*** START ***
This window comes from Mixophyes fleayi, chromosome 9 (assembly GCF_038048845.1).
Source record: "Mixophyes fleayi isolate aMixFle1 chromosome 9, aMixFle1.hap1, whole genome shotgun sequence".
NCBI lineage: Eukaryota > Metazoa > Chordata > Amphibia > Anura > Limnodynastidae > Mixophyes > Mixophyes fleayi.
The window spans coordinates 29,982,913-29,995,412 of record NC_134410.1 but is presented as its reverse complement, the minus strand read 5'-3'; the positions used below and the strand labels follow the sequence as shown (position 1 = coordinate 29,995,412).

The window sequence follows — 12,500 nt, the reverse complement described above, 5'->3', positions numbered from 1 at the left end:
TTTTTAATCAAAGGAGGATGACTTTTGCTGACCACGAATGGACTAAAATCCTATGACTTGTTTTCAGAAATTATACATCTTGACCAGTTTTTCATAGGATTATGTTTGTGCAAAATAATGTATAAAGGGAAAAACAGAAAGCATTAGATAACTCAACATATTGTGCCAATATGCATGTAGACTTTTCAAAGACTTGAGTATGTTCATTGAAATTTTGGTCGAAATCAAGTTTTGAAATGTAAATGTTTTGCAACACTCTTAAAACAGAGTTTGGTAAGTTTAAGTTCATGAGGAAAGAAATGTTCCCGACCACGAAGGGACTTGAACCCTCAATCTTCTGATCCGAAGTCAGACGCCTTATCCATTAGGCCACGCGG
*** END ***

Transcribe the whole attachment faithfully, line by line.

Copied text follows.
This window comes from Mixophyes fleayi, chromosome 9 (assembly GCF_038048845.1).
Source record: "Mixophyes fleayi isolate aMixFle1 chromosome 9, aMixFle1.hap1, whole genome shotgun sequence".
NCBI lineage: Eukaryota > Metazoa > Chordata > Amphibia > Anura > Limnodynastidae > Mixophyes > Mixophyes fleayi.
The window spans coordinates 29,982,913-29,995,412 of record NC_134410.1 but is presented as its reverse complement, the minus strand read 5'-3'; the positions used below and the strand labels follow the sequence as shown (position 1 = coordinate 29,995,412).

The window sequence follows — 12,500 nt, the reverse complement described above, 5'->3', positions numbered from 1 at the left end:
TTTTTAATCAAAGGAGGATGACTTTTGCTGACCACGAATGGACTAAAATCCTATGACTTGTTTTCAGAAATTATACATCTTGACCAGTTTTTCATAGGATTATGTTTGTGCAAAATAATGTATAAAGGGAAAAACAGAAAGCATTAGATAACTCAACATATTGTGCCAATATGCATGTAGACTTTTCAAAGACTTGAGTATGTTCATTGAAATTTTGGTCGAAATCAAGTTTTGAAATGTAAATGTTTTGCAACACTCTTAAAACAGAGTTTGGTAAGTTTAAGTTCATGAGGAAAGAAATGTTCCCGACCACGAAGGGACTTGAACCCTCAATCTTCTGATCCGAAGTCAGACGCCTTATCCATTAGGCCACGCGG